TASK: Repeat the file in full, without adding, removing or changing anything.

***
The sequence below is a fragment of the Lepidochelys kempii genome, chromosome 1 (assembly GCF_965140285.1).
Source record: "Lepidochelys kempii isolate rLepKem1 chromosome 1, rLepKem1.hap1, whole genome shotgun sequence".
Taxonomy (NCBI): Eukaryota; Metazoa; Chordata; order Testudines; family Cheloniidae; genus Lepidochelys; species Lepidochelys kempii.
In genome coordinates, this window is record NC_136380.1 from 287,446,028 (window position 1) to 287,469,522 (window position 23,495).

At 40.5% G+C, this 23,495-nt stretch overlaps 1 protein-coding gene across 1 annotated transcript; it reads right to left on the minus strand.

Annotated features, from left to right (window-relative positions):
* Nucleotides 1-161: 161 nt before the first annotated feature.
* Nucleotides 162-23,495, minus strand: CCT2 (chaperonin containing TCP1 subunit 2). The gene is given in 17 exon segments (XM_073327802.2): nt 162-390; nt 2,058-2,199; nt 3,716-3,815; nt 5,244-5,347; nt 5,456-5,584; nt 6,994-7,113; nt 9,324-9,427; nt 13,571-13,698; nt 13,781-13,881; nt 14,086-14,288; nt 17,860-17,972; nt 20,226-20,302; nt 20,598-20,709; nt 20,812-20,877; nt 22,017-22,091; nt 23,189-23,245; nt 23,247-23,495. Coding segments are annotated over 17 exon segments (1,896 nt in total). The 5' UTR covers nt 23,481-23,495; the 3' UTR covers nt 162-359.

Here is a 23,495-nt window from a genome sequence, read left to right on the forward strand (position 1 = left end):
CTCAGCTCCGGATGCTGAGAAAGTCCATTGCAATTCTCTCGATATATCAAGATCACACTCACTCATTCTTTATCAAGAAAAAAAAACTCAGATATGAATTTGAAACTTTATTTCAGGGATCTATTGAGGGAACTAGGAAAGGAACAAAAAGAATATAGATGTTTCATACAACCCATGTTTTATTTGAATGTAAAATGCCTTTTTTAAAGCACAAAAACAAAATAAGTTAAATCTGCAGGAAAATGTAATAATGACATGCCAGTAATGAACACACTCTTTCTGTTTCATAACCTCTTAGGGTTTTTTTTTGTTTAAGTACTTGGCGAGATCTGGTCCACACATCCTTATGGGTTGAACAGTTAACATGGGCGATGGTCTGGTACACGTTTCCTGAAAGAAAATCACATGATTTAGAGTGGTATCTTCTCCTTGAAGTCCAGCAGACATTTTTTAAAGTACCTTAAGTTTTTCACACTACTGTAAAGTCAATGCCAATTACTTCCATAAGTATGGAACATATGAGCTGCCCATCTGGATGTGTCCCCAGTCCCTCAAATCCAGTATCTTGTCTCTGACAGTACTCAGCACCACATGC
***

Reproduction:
The sequence below is a fragment of the Lepidochelys kempii genome, chromosome 1 (assembly GCF_965140285.1).
Source record: "Lepidochelys kempii isolate rLepKem1 chromosome 1, rLepKem1.hap1, whole genome shotgun sequence".
Taxonomy (NCBI): Eukaryota; Metazoa; Chordata; order Testudines; family Cheloniidae; genus Lepidochelys; species Lepidochelys kempii.
In genome coordinates, this window is record NC_136380.1 from 287,446,028 (window position 1) to 287,469,522 (window position 23,495).

At 40.5% G+C, this 23,495-nt stretch overlaps 1 protein-coding gene across 1 annotated transcript; it reads right to left on the minus strand.

Annotated features, from left to right (window-relative positions):
* Nucleotides 1-161: 161 nt before the first annotated feature.
* Nucleotides 162-23,495, minus strand: CCT2 (chaperonin containing TCP1 subunit 2). The gene is given in 17 exon segments (XM_073327802.2): nt 162-390; nt 2,058-2,199; nt 3,716-3,815; nt 5,244-5,347; nt 5,456-5,584; nt 6,994-7,113; nt 9,324-9,427; nt 13,571-13,698; nt 13,781-13,881; nt 14,086-14,288; nt 17,860-17,972; nt 20,226-20,302; nt 20,598-20,709; nt 20,812-20,877; nt 22,017-22,091; nt 23,189-23,245; nt 23,247-23,495. Coding segments are annotated over 17 exon segments (1,896 nt in total). The 5' UTR covers nt 23,481-23,495; the 3' UTR covers nt 162-359.

Here is a 23,495-nt window from a genome sequence, read left to right on the forward strand (position 1 = left end):
CTCAGCTCCGGATGCTGAGAAAGTCCATTGCAATTCTCTCGATATATCAAGATCACACTCACTCATTCTTTATCAAGAAAAAAAAACTCAGATATGAATTTGAAACTTTATTTCAGGGATCTATTGAGGGAACTAGGAAAGGAACAAAAAGAATATAGATGTTTCATACAACCCATGTTTTATTTGAATGTAAAATGCCTTTTTTAAAGCACAAAAACAAAATAAGTTAAATCTGCAGGAAAATGTAATAATGACATGCCAGTAATGAACACACTCTTTCTGTTTCATAACCTCTTAGGGTTTTTTTTTGTTTAAGTACTTGGCGAGATCTGGTCCACACATCCTTATGGGTTGAACAGTTAACATGGGCGATGGTCTGGTACACGTTTCCTGAAAGAAAATCACATGATTTAGAGTGGTATCTTCTCCTTGAAGTCCAGCAGACATTTTTTAAAGTACCTTAAGTTTTTCACACTACTGTAAAGTCAATGCCAATTACTTCCATAAGTATGGAACATATGAGCTGCCCATCTGGATGTGTCCCCAGTCCCTCAAATCCAGTATCTTGTCTCTGACAGTACTCAGCACCACATGC